Iron Maiden is coming to get ya!
Iron Maiden’s touring B747 attracted much attention at Cardiff during preparation for The Book of Souls World Tour, but after substantial damage in South America it might not make it here.
British heavy metal rock band Iron Maiden is currently touring the world, travelling aboard a specially decorated Boeing 747-400 colloquially named “Ed Force One”, decorated with band symbology and iconography from its latest album The Book of Souls.
Owned by Air Atlanta Icelandic, B747-428 TK-AAK has been appropriated by Iron Maiden to carry the band, crew and all equipment required to put on a stage show in some 36 countries around the world.
What’s more, the aircraft captain during its mammoth journey is none other than the band’s lead singer, Bruce Dickinson, holder of an ATPL and former B757 captain with now defunct British charter airline Astraeus. He has a passion for aviation and, aside from being the distinctive voice of one of the world’s most successful rock bands, is also chairman of Cardiff Aviation, an MRO (maintenance, repair and overhaul) and simulator training facility at Cardiff Airport, formerly RAF St Athan.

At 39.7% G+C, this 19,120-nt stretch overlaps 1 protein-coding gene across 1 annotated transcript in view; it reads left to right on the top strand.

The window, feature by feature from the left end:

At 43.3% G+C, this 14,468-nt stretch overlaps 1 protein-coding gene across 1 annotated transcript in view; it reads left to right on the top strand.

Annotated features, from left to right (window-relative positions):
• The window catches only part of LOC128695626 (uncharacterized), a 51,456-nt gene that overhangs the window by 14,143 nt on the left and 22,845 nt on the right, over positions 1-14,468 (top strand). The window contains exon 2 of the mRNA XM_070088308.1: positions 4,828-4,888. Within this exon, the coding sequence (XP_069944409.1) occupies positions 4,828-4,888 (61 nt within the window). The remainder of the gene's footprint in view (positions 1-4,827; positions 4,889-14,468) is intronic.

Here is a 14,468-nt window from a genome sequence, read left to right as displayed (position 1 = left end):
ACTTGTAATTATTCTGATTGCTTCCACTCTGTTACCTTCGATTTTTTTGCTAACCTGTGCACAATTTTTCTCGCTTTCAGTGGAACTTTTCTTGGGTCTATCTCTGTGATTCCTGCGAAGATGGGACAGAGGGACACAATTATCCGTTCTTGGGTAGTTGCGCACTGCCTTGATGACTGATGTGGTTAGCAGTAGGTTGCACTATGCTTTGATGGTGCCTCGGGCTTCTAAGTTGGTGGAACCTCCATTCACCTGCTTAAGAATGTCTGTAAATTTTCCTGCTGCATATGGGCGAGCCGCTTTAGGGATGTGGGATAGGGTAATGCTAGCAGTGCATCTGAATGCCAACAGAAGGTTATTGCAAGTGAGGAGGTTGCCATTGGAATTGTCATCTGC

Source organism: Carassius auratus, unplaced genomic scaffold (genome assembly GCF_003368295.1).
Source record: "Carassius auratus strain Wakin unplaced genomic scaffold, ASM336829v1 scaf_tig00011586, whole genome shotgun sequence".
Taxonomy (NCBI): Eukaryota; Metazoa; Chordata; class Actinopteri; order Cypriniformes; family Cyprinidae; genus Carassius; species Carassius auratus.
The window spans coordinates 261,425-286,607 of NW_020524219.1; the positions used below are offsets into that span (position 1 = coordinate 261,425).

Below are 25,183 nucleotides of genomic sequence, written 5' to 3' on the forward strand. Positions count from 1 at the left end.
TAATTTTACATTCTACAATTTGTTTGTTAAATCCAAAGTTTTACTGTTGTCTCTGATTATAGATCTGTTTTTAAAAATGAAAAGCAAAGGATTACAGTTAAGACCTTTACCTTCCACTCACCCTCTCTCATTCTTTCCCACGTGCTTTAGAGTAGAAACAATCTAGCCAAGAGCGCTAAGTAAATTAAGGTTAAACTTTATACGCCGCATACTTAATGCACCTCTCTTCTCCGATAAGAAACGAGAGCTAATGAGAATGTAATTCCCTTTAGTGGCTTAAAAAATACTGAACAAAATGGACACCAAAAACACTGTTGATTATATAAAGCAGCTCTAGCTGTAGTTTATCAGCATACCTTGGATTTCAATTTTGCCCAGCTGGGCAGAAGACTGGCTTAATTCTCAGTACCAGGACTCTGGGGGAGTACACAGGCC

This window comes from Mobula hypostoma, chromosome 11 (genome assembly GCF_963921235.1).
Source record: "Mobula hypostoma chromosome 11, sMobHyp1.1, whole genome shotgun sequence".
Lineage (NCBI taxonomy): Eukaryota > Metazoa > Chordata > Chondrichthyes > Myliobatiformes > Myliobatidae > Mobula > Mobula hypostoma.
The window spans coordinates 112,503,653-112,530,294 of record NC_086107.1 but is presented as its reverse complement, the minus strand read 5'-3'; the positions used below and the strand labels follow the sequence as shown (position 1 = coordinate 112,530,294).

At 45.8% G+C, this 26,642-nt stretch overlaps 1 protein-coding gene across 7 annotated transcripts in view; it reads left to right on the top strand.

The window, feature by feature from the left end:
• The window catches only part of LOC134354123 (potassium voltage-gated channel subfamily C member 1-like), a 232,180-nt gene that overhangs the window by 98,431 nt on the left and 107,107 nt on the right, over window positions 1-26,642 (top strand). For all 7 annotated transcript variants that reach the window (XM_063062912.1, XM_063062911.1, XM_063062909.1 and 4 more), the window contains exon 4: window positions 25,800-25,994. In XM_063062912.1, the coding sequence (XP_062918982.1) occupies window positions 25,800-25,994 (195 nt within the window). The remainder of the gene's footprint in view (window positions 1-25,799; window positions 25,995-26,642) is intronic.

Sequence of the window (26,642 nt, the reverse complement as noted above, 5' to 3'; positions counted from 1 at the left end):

To complement his business and music ventures, Dickinson and his Fokker Dr I are members of The Great War Display Team, a collection of like-minded individuals with flying reproduction WWI aircraft they display at UK air events.
Ed Force One is named after the band’s long time mascot Eddie, which graces the covers of Iron Maiden’s albums and makes his presence felt on stage during its performances in giant robotic form. The reference to the United States presidential jet is obvious.
The original Ed Force One was a B757 operated by Astraeus, with whom Dickinson was flying at the time, which was used on the band’s two previous world tours. The decision to use a single means of transporting everything required to put on a world tour by air had, somewhat surprisingly, never been done before Iron Maiden launched its 2008–2009 21-country, year-long Somewhere Back In Time tour.
Dickinson himself lays claim to the idea of cramming everything and everyone aboard a single aircraft, after band members were concerned about not being able to get to gigs in different countries as quickly as they had hoped. Initially band members and management were sceptical and it was solely due to their charismatic lead singer’s powers of persuasion—and aviation contacts of course—that the idea came to fruition.